- When importing goods to the UK from China, India, the USA or anywhere else outside the EU, you will need a tariff code to declare the products to UK customs. Customs tariff classification codes (sometimes HS codes, commodity codes or TARIC codes) define and allocate a duty rating to each imported product. As the importer, you are legally responsible for ensuring the correct tariff code is used. Customs don’t take too kindly to importers bringing goods into the country without paying exactly what they owe; mistakes can lead to fines and delays. Having the correct commodity code for your interests will allow you to know:
- The correct duty and VAT ratings for your product
- If you can apply for a preferential duty rating when importing from specific countries (using the General System of Preference (GSP))
- Whether you need to obtain an import licence (for plant/animal/hazardous products etc.)
- Whether anti-dumping duties apply (where goods are exported below the domestic value), Want to know how much UK Duty you’ll have to pay when importing your goods? Use the below guide to the UK Duty Tariff to identify the duty percentage, and then use our calculator to get the figures. Using the Tariff to get a Duty Rating To classify your goods, you’ll need to use the Tariff. Occasionally your supplier will help you out but don’t forget to check the tariff code as the global systems are structured similarly, but the principles aren’t always identical. Here are our tips for finding a tariff code:
- Try the ‘Search the tariff‘ – this is the golden bullet! If you type in your product and it gives you the link to a tariff code that’s correct, you have to wave your hands in the air like you don’t care!
- Try searching the Tariff alphabetically – this may help narrow down your options
- Go through the sections – the nuclear option, as it can be a minefield; here’s what we’d do:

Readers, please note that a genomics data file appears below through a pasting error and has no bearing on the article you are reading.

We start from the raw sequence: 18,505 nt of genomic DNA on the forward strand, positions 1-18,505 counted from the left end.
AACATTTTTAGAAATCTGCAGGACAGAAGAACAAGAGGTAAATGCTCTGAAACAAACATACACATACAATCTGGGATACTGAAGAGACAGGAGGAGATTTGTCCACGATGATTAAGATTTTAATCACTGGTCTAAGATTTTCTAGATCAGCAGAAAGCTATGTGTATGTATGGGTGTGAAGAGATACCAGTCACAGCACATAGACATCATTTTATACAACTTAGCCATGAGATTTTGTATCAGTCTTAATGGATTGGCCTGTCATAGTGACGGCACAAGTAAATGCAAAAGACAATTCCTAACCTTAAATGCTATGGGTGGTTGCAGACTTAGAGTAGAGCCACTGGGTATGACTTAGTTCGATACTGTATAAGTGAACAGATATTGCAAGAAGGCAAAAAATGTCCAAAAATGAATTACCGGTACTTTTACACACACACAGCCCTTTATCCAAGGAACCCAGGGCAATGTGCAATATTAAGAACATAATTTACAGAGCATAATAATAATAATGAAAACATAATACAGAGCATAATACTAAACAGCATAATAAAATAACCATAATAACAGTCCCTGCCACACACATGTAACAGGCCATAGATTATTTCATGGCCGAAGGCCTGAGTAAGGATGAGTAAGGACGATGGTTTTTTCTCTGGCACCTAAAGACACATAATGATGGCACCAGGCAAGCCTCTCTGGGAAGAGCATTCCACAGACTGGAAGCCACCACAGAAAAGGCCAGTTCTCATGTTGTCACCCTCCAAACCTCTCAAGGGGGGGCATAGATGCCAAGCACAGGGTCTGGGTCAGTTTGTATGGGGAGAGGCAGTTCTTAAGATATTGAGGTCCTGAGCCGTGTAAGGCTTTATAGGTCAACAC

- Click on the title of the central area; your goods should fall naturally into one of these
- You should be directed to some chapters which are numbered. Click on the most appropriate chapter
- More numbers! You’re getting closer – use the same principle to click through to the headings.
- Finally, you should have a list of options and associated codes (to the right); be careful which you choose. Look at the descriptions in bold first.
- Under the bold description, you may have one final option to choose exactly what type of product it is. When you finally click through to the tariff code, there should be an overview to see the duty percentage. Click the ‘Import’ tab to check whether there are any measures when importing these products from the country that you are/intend to import them from. When the code is not clear-cut, we would suggest filling out the form at the bottom of the page, and we’ll pass it on to HMRC so they can send you a rating. If you’d like customs to make a legally binding decision on the correct classification of your products, you can apply for a Binding Tariff Information (BTI) ruling. We are more than happy to help you search for the correct tariff code, so feel free to get in touch for some expert advice.
- What is Anti-Dumping Duty? We mentioned several reasons to check the ‘import’ tab once you have found your tariff code. So naturally, it would help ensure that no nasty surprises pop up along the import process that can and should be made so simple. One of the things you should be looking out for is an ‘Anti-dumping’ import duty percentage. Anti-dumping duty is imposed on imports being ‘dumped’ in the UK and elsewhere within the EU. ‘Dumping’ is when foreign exporters sell goods abroad at lower than their local market rate.
- They may do this to offload stock faster by the exporter but can have a damning impact on the domestic markets of the importing country if not controlled. The Anti-dumping duty measure is also imposed by the EU to ‘countervail’ imports that could harm the UK industry. This duty increases the Cost to import particular products. The idea is to boost domestic trade on specific items they feel need a push in the right direction or to maintain an existing domestic industry. Anti-dumping duty can be extremely high, and we have seen figures imposed that shoot to way over 50% of the cargo value. Products such as bikes, steel, and graphite have charged anti-dumping duties when imported from China, with bicycles the highest percentage (48.5%).